|Conor Cruise O'Brien|
Conor Cruise O'Brien, a contributing editor of The Atlantic since 1985, has had an impressive career as a scholar, diplomat, politician, government minister, historian, biographer, anti-war activist, intellectual, playwright, newspaper editor, prose stylist, political theorist, university president, and is an authority on Zionism, terrorism, Ireland, Africa, post-colonialism, and nationalism. Born in Dublin in 1917, he has held a variety of political and diplomatic posts, including positions in the Republic of Ireland's Department of External Affairs and in the Irish delegation to the United Nations. In 1961, O'Brien was chosen to serve on the executive staff of United Nations Secretary-General Dag Hammarskjöld; subsequently he resigned from diplomatic service and devoted his attention to writing and teaching. He recently revisited his storied past in two 1994 Atlantic articles: "Twentieth-Century Witness: Ireland's Fissures, and My Family's" (January) and "The Roots of My Preoccupations" (July). In his written works O'Brien has been concerned with what he calls "sacral nationalism," the volatile fusion of religion and nationalism -- an issue that, for example, is of central significance in his Atlantic article "Holy War Against India" (August, 1988). He has written more than a dozen books, including The Siege: The Saga of Israel and Zionism (1986), Passion & Cunning: Essays on Nationalism, Terrorism, and Revolution (1988), and The Great Melody: A Thematic Biography of Edmund Burke (1993). His article in the October issue of The Atlantic ("Thomas Jefferson: Radical and Racist") is drawn from his book The Long Affair: Thomas Jefferson and the French Revolution, 1785-1800 (The University of Chicago Press, 1996).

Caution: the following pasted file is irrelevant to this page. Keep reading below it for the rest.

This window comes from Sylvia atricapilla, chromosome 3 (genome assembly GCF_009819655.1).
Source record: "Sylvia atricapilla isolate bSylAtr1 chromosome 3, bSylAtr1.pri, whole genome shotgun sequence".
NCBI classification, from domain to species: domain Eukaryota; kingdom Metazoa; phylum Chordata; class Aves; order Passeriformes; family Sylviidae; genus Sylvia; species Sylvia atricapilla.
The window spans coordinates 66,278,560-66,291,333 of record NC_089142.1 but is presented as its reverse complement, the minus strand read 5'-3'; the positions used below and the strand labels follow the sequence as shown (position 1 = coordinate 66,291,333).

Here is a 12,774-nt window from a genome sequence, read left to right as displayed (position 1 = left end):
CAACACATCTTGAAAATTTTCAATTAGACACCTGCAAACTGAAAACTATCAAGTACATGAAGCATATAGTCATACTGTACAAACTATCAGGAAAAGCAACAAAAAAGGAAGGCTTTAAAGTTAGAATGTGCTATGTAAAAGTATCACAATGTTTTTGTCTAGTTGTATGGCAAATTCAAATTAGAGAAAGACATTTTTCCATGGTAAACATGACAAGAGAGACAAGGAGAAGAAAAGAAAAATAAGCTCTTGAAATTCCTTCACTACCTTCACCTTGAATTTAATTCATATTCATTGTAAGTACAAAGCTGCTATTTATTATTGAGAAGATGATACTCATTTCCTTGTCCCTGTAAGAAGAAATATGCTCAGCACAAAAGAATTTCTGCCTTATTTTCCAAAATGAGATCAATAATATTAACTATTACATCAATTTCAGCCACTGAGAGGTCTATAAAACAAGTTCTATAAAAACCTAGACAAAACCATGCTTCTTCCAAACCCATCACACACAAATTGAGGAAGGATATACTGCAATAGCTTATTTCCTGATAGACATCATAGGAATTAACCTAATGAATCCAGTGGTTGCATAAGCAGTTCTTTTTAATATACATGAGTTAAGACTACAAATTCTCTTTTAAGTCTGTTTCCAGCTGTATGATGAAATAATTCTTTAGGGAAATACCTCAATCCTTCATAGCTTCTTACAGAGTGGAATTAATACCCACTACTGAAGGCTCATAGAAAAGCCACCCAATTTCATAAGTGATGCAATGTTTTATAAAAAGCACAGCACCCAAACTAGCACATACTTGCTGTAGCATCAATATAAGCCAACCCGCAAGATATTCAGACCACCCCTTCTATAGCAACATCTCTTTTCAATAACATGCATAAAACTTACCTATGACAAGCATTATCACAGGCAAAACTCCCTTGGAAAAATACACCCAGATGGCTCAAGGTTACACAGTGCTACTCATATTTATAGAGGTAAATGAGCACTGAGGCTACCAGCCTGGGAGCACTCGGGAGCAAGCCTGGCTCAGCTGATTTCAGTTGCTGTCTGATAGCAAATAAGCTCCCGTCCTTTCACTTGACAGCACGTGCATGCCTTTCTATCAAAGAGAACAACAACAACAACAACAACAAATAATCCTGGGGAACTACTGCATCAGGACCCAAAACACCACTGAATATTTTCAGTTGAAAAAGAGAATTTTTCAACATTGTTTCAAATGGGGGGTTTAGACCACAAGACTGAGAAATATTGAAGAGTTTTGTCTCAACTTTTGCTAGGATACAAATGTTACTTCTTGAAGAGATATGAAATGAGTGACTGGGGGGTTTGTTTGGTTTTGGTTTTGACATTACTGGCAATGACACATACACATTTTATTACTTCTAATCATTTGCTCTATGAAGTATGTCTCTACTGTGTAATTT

Copyright © 1996 by The Atlantic Monthly. All rights reserved.